To fully explore the role both of these variants play in splicing, direct analysis of RNA samples from affected tissues from LOAD individuals with the variants should be examined. Unfortunately for rare variants in LOAD this tissue is not always readily available. Epstein- Barr transformed cell lines used for 1000 Genomes project, however, are a possible alternative. Targeted sequencing of RNA extracted from these cell lines selected to be homozygous for different alleles could be compared to the results of the minigene assays. This would determine the role of these splicing variants in an environment where the whole genome is present, rather than just the fragment inserted in the minigene assay. There is also publicly available RNA-seq data from these cell lines (see the GEUVADIS project [32]); unfortunately coverage for many of the LOAD risk loci is poor.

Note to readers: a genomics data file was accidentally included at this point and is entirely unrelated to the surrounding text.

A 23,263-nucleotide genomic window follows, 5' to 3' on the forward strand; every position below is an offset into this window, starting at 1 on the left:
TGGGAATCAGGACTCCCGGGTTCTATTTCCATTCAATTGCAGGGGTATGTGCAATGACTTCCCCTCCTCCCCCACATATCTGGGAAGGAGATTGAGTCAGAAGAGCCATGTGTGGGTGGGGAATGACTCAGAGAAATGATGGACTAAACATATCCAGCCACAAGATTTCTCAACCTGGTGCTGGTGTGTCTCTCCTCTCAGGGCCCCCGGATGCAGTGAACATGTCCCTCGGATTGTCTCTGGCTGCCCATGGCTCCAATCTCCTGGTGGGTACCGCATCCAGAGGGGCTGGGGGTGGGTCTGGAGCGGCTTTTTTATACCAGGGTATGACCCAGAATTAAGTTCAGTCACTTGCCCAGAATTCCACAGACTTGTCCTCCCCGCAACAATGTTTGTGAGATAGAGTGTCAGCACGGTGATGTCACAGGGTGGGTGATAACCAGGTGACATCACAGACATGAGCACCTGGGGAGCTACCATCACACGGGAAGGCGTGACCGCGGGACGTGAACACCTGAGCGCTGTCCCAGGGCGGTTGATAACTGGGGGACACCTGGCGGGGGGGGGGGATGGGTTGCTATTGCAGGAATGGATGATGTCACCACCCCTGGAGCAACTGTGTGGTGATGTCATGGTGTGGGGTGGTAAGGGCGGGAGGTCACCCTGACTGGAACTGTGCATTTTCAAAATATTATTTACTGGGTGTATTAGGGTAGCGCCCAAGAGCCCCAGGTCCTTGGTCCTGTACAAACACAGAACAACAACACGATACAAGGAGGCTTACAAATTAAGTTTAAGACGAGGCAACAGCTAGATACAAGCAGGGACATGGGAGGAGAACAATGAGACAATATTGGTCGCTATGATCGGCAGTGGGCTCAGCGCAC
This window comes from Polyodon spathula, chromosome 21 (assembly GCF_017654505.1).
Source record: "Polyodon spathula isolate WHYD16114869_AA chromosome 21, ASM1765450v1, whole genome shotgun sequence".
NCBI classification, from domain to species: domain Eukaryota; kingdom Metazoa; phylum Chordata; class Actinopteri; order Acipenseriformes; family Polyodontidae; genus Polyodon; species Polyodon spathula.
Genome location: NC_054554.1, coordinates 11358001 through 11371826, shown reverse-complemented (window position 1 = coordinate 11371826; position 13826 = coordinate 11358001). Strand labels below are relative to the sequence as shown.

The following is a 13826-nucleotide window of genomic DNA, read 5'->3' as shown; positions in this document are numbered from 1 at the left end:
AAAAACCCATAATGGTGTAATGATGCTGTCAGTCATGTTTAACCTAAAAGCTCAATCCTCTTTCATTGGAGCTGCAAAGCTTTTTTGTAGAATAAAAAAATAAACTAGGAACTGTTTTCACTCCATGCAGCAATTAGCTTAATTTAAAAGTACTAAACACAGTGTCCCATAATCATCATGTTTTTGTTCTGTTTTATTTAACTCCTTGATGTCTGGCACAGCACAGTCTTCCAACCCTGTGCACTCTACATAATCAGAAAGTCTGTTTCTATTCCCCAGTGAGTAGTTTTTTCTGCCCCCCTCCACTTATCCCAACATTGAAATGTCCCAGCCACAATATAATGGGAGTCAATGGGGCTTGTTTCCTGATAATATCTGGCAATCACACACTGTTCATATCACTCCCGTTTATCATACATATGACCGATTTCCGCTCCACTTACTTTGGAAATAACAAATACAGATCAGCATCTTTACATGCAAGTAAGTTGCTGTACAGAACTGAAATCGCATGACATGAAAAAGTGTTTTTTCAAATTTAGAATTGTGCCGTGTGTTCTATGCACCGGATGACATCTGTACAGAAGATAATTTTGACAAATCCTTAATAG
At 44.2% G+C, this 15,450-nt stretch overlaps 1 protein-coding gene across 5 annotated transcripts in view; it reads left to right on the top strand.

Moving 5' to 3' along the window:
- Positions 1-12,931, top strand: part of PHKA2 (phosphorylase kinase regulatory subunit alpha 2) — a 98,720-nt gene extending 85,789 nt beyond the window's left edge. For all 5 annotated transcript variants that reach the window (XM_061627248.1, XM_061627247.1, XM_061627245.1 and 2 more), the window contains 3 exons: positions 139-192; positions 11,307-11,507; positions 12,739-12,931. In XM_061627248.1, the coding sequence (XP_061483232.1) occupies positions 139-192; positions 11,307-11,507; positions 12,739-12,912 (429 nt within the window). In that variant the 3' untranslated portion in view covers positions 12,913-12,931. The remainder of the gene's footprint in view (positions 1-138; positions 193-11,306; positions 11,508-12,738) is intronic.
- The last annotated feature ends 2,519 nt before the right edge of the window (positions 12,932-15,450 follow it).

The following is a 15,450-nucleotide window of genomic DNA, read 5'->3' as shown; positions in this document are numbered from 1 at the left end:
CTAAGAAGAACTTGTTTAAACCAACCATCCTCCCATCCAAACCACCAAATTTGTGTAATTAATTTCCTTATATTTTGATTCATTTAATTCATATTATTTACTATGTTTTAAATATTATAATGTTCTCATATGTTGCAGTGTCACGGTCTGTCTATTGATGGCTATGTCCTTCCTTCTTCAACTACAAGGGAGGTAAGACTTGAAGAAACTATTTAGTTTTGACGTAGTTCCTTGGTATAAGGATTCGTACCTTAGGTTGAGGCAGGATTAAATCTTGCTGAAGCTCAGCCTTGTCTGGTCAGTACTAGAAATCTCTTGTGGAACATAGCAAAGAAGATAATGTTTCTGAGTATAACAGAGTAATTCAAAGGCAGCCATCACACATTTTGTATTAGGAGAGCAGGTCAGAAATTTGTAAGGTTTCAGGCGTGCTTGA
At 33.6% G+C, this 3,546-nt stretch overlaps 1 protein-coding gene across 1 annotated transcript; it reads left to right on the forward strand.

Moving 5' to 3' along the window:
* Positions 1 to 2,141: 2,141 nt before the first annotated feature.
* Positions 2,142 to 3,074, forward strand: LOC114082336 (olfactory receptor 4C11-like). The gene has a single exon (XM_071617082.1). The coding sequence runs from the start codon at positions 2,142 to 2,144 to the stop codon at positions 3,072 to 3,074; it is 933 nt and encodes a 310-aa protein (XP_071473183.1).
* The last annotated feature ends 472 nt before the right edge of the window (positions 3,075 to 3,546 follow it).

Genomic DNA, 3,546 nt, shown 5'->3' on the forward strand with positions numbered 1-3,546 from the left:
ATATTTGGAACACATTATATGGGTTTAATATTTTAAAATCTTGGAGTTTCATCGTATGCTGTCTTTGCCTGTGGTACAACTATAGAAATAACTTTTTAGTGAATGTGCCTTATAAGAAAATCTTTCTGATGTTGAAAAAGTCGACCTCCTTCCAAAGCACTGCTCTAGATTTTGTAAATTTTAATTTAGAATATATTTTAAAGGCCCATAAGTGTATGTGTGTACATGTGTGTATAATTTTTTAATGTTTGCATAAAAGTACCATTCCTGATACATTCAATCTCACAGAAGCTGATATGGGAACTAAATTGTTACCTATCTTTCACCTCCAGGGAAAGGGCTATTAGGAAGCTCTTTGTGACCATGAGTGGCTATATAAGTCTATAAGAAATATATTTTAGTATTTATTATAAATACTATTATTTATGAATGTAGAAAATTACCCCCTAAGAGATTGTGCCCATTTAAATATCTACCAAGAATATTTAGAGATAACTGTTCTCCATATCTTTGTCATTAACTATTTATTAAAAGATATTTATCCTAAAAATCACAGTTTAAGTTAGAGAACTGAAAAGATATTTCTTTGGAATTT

While only two variants show aberrant splicing in this study, dysfunctional splicing has been previously implicated in LOAD. Distinctive patterns of alternative splicing and promoter use were discovered in LOAD brain tissue through comparing the transcriptome profiles of the frontal, temporal and parietal lobes of AD patients with controls [33,34]. Additionally, small nuclear and heterogeneous nuclear ribonucleoproteins have been shown to be disrupted in LOAD [35,36]. Therefore the role of splicing in LOAD disease pathology should not be ignored.